Always and unequivocally we achieve exactly the number of milestones my project manager of the month thinks I should be achieving. Luckily he/she/it doesn't have any way of measuring completion, nor do they usually have an understanding of what the milestone actually means. In fact on occassion when my PM changes I will make up a few milestones that were already complete and set those as my goals (when the PM actually lets us set our own goals/milestones). This gives me the time to go back and fix some rushed code. Luckily there is no actual plan for the project so there are no "real" milestones, the powers that be just seem to like knowing that milestones (real or imagined) are being reached.
btw I am being facetious and nothing in this indicates any real situation that exists (or in the past has existed) for me. I am always a dilligent worker, always climbing towards a well defined goal and never ever ever ever do I do any that would affect my PM's mental well being.
Although humorous, unfortunately I believe this is the real truth. The other extreme is the current project that I am working on, which has a single milestone - project complete. As one would expect, we have push that date around a few times.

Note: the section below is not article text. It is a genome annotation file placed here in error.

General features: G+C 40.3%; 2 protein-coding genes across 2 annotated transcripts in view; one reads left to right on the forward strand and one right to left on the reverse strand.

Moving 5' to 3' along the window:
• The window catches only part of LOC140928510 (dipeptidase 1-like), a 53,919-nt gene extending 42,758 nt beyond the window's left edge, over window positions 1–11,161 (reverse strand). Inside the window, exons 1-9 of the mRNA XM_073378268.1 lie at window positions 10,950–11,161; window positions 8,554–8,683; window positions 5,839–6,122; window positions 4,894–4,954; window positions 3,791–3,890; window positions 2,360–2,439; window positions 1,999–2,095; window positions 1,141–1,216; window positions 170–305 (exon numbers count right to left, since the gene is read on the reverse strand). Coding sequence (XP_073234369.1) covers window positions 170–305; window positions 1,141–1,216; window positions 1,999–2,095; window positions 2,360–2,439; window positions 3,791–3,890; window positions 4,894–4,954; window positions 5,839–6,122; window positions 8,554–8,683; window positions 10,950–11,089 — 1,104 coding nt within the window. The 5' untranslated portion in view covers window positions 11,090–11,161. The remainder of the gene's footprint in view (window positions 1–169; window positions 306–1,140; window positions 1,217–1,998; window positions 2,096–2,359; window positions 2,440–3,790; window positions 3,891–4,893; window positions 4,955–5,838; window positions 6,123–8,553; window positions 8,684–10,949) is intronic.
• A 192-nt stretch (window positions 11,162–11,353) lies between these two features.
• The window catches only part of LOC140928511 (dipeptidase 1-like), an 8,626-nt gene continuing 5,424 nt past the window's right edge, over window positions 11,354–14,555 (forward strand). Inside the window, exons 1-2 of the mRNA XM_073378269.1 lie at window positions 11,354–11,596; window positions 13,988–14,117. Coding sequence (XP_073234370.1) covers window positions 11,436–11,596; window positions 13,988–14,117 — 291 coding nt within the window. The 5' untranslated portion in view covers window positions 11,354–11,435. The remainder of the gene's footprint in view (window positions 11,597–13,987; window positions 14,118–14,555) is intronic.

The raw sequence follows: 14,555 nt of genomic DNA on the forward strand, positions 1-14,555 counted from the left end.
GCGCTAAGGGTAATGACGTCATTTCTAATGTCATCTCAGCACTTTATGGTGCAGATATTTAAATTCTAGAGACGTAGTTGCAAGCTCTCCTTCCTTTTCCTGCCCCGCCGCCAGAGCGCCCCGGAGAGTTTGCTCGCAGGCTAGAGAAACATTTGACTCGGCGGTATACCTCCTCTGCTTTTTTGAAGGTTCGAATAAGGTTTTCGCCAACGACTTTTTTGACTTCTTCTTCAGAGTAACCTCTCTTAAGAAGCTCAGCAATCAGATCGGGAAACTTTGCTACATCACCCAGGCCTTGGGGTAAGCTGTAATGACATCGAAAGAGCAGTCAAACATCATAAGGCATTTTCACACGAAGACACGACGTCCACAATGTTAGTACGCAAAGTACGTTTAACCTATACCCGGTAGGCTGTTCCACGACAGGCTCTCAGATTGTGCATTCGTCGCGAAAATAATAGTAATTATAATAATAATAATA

If you could give a single piece of advice to your PM what would it be?
Regeretably, I have found that it is usually not the PM's fault. The fault usually lays in faulty requirements. Most PMs actually do the best they can with what they have. Also most of my PMs have been brought into the project late and usually aren't overly familiar with the project and most of the information was undocumented word-of-mouth.
My one piece of advice is simply either go back to programming or learn how to program. Most of my PMs have had very little programming experience and can only judge a project's progress on visible UI attributes (of course this also applies to their bosses). They then make the assumption that programmers are incredibly lazy because the front end progresses slower than the back end.
Is not innovation, really, incremental developments or revisions upon an idea? Innovation is a perception, the lightbulb, microwave, of the public. I, as a consumer, am not aware of the similar ideas that naturally point to the exisitance of the lightbulb; therefore, I precive a leap in knowlage -- Innovation.
Consquently, computers are awesome iteritive machines - if program to improve ideas existed, would they not come close to the innovative quality of humans?
You can only be young once. But you can always be immature.
- Dave Barry